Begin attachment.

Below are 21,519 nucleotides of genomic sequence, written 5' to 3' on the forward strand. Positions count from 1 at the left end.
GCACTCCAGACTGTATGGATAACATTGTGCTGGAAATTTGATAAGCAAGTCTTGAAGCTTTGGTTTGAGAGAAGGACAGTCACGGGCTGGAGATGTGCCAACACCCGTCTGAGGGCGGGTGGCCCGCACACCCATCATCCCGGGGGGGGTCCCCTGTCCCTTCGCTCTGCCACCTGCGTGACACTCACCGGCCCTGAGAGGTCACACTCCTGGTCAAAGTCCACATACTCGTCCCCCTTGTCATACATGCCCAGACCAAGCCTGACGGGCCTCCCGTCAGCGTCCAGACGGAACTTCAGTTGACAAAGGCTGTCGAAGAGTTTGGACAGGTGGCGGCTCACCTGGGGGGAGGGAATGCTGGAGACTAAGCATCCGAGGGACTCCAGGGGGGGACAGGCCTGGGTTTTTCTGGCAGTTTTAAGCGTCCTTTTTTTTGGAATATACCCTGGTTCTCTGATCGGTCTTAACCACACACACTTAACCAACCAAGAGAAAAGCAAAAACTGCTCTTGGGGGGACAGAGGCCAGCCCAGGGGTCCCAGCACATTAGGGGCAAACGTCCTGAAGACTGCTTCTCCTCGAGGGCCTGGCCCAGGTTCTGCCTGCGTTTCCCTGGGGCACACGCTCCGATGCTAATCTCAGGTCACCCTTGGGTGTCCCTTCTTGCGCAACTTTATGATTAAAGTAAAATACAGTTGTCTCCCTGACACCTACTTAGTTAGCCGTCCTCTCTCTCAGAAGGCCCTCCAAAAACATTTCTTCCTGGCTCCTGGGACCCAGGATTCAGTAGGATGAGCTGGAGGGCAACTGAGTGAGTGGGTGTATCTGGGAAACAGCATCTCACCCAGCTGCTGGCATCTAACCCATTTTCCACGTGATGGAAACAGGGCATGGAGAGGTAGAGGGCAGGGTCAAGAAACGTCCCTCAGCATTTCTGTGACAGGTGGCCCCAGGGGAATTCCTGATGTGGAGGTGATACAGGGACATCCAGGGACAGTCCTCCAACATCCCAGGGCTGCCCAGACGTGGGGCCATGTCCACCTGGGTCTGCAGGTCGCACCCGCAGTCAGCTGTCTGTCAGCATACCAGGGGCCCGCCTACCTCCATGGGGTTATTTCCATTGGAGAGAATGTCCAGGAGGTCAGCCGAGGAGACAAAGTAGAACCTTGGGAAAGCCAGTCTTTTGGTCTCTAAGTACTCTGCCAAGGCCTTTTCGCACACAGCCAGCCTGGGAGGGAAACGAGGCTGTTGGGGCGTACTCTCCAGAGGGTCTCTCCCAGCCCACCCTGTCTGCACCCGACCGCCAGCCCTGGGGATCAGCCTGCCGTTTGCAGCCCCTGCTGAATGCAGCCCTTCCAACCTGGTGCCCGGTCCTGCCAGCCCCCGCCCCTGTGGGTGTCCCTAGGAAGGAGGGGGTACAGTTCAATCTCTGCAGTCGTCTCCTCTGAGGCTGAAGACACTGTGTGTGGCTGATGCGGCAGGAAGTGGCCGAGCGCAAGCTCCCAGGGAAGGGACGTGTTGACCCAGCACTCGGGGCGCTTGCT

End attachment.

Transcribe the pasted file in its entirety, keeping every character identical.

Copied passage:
Below are 21,519 nucleotides of genomic sequence, written 5' to 3' on the forward strand. Positions count from 1 at the left end.
GCACTCCAGACTGTATGGATAACATTGTGCTGGAAATTTGATAAGCAAGTCTTGAAGCTTTGGTTTGAGAGAAGGACAGTCACGGGCTGGAGATGTGCCAACACCCGTCTGAGGGCGGGTGGCCCGCACACCCATCATCCCGGGGGGGGTCCCCTGTCCCTTCGCTCTGCCACCTGCGTGACACTCACCGGCCCTGAGAGGTCACACTCCTGGTCAAAGTCCACATACTCGTCCCCCTTGTCATACATGCCCAGACCAAGCCTGACGGGCCTCCCGTCAGCGTCCAGACGGAACTTCAGTTGACAAAGGCTGTCGAAGAGTTTGGACAGGTGGCGGCTCACCTGGGGGGAGGGAATGCTGGAGACTAAGCATCCGAGGGACTCCAGGGGGGGACAGGCCTGGGTTTTTCTGGCAGTTTTAAGCGTCCTTTTTTTTGGAATATACCCTGGTTCTCTGATCGGTCTTAACCACACACACTTAACCAACCAAGAGAAAAGCAAAAACTGCTCTTGGGGGGACAGAGGCCAGCCCAGGGGTCCCAGCACATTAGGGGCAAACGTCCTGAAGACTGCTTCTCCTCGAGGGCCTGGCCCAGGTTCTGCCTGCGTTTCCCTGGGGCACACGCTCCGATGCTAATCTCAGGTCACCCTTGGGTGTCCCTTCTTGCGCAACTTTATGATTAAAGTAAAATACAGTTGTCTCCCTGACACCTACTTAGTTAGCCGTCCTCTCTCTCAGAAGGCCCTCCAAAAACATTTCTTCCTGGCTCCTGGGACCCAGGATTCAGTAGGATGAGCTGGAGGGCAACTGAGTGAGTGGGTGTATCTGGGAAACAGCATCTCACCCAGCTGCTGGCATCTAACCCATTTTCCACGTGATGGAAACAGGGCATGGAGAGGTAGAGGGCAGGGTCAAGAAACGTCCCTCAGCATTTCTGTGACAGGTGGCCCCAGGGGAATTCCTGATGTGGAGGTGATACAGGGACATCCAGGGACAGTCCTCCAACATCCCAGGGCTGCCCAGACGTGGGGCCATGTCCACCTGGGTCTGCAGGTCGCACCCGCAGTCAGCTGTCTGTCAGCATACCAGGGGCCCGCCTACCTCCATGGGGTTATTTCCATTGGAGAGAATGTCCAGGAGGTCAGCCGAGGAGACAAAGTAGAACCTTGGGAAAGCCAGTCTTTTGGTCTCTAAGTACTCTGCCAAGGCCTTTTCGCACACAGCCAGCCTGGGAGGGAAACGAGGCTGTTGGGGCGTACTCTCCAGAGGGTCTCTCCCAGCCCACCCTGTCTGCACCCGACCGCCAGCCCTGGGGATCAGCCTGCCGTTTGCAGCCCCTGCTGAATGCAGCCCTTCCAACCTGGTGCCCGGTCCTGCCAGCCCCCGCCCCTGTGGGTGTCCCTAGGAAGGAGGGGGTACAGTTCAATCTCTGCAGTCGTCTCCTCTGAGGCTGAAGACACTGTGTGTGGCTGATGCGGCAGGAAGTGGCCGAGCGCAAGCTCCCAGGGAAGGGACGTGTTGACCCAGCACTCGGGGCGCTTGCT